I thought the Great Salt Desert in Utah was amazing, even though the drive seriously taxed our car’s air conditioner as we drove through it. We taped newspaper up on all the windows just to block out some of the sun and the vast whiteness of the land.
And, I really liked Meteor Crater in Arizona. I remember it was out in the middle of nowhere, with nothing else around for miles that anyone could see, and it was an immense hole in the earth from where an angry god had struck the planet in a rage. It was fascinating.
We went to Disneyland, and we had been coached the night before at the hotel where we were staying to get there at opening time, and head straight to Space Mountain. It was described to us as the most fun and amazing ride ever, and the lines filled up fast, so go there first. We all went there, and were amused by the signs about not to ride if you had heart trouble, which we naively interpreted as hype. My brother, who is severely autistic and mentally retarded (I no longer stay abreast of the politically correct terms: he is what he is, whether it’s “emotionally disturbed” or “childhood schizophrenic” or “exceptional” or “special” or whatever else) was terribly frightened by the experience and whimpered when we went on any other rides throughout the day, even the kiddie ones.
It poured while we were in Disneyland. One of those amazing downpours, where the brick street down the center was flooded with about 4” of water and everything and everyone was soaked. Each step was a splash. The whole place sold out of umbrellas and rain gear, and people dressed in big black trash bags with holes cut out for the head and arms. It rained all day.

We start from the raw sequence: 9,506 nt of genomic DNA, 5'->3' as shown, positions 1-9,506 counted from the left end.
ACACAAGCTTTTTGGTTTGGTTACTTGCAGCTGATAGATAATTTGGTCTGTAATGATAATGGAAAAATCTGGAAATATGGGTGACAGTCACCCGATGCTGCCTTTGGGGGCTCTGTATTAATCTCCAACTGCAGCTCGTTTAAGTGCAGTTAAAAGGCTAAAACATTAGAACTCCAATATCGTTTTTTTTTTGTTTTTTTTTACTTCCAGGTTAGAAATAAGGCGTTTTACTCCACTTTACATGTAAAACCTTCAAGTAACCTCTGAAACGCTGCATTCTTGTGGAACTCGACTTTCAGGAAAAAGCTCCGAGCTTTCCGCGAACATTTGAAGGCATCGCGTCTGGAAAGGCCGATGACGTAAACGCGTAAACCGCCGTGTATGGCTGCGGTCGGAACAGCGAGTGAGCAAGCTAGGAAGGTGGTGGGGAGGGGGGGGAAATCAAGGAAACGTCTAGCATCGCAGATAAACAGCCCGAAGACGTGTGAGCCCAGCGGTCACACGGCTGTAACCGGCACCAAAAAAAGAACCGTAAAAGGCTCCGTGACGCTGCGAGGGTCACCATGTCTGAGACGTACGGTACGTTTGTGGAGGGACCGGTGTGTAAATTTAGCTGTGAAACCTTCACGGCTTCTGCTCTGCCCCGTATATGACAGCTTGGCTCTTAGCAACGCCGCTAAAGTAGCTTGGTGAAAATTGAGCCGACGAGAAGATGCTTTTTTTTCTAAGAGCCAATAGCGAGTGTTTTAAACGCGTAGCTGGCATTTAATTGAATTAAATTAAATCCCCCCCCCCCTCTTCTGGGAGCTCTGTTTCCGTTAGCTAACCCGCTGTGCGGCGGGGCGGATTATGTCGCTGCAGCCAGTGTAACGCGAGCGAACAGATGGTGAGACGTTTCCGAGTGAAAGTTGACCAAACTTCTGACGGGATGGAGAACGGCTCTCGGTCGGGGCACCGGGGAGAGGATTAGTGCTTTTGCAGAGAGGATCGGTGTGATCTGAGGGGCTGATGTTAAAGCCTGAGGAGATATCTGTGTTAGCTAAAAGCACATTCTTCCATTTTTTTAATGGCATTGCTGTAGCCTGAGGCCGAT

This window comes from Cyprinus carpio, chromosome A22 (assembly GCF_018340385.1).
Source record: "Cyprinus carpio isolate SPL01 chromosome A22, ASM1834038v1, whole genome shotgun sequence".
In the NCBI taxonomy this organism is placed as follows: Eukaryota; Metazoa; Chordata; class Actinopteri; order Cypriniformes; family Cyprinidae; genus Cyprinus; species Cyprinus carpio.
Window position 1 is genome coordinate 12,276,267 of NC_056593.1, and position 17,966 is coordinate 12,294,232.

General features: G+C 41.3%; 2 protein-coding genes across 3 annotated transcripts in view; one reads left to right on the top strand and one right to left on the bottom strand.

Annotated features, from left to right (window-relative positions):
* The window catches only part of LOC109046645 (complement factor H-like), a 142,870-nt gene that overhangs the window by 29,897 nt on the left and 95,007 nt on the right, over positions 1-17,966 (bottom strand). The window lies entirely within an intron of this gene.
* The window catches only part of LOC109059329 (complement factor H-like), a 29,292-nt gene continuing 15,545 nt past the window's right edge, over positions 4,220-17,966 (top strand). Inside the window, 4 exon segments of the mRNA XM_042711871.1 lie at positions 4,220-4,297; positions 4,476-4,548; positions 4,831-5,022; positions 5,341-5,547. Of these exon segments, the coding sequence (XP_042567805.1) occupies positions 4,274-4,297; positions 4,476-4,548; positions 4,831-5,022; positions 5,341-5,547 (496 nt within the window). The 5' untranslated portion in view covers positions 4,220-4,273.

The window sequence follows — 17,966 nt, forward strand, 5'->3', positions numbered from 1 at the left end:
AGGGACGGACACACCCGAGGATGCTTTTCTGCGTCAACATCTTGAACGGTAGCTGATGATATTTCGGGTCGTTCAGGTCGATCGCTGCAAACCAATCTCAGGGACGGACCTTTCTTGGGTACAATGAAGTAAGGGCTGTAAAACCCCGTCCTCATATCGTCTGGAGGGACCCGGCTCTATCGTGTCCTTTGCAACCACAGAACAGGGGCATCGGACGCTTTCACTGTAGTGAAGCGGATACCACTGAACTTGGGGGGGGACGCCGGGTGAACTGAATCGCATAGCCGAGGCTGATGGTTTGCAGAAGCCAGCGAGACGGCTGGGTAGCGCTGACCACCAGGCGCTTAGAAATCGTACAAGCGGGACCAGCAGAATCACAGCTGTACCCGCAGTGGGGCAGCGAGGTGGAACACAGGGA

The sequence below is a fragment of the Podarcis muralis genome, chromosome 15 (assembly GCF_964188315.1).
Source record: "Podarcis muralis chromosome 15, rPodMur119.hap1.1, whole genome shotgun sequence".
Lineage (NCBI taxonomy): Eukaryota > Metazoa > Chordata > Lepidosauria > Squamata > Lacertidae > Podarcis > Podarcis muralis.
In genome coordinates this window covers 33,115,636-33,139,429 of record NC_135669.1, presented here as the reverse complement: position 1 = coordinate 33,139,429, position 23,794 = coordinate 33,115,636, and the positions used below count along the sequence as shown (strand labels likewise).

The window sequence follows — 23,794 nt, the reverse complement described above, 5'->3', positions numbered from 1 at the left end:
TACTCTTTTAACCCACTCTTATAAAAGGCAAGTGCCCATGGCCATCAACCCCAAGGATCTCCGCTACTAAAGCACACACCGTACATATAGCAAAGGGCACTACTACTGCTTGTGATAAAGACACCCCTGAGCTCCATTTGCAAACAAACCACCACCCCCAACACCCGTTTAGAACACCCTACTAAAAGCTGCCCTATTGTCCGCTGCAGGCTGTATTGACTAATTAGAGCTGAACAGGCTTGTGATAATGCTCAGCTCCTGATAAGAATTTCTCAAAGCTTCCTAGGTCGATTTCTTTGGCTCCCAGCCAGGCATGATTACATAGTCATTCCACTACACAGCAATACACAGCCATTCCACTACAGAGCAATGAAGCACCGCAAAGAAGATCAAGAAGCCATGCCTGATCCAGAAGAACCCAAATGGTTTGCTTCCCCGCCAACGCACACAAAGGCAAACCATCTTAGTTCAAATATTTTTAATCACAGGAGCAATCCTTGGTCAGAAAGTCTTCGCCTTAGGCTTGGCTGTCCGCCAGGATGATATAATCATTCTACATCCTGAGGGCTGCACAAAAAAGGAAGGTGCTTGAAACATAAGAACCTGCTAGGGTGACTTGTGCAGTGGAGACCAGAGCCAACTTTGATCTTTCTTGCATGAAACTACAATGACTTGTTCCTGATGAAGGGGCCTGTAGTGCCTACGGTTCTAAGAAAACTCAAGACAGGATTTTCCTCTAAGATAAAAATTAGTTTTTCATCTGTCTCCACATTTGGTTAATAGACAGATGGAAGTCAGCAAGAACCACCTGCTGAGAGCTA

I whined, of course, that maybe we should just come back tomorrow when it wasn’t pouring. Dad sighed, shook his head, and said that there wasn’t enough money in the budget to come back: this was it. That was one of the first times that I had enough insight to feel sorry for my parents. They were trying very hard to have this family experience for us, and between car trouble and weather and bad luck, we kept having things go wrong. I think, if there’s a moment that I can point to when I began – slowly – to mature, and to appreciate my parents and not just think about myself… that was it.
One of my friends went with her family out on a trip to the Southwestern US a couple years ago, and as they were planning the trip, I talked about Meteor Crater. The husband, who is an amateur geologist, immediately seized on the idea very excitedly and added that place to their plans. When they came back, my friend glared at me and said, “Don’t you ever tell us about places to go again. We spent all darned day there and the kids and I were bored out of our minds.”
Obviously not everyone can enjoy the place, but my husband has always been jealous of the fact that I got to see it. He’s had it in his mind to visit Meteor Crater for years. We’re talking about taking a trip out there, just the two of us, maybe in the spring.
In any case, as I slowly progress on my Whirring Wheel multistrand (I’m up to 17 strands right now, and I think this will be my last row) I’ve been thinking about that summer in 1977 as I braid and lace around and around this large circle. I think I’ll name this rug Meteor Crater, in deference to that wonderful/awful experience, and to my parents for their kind efforts.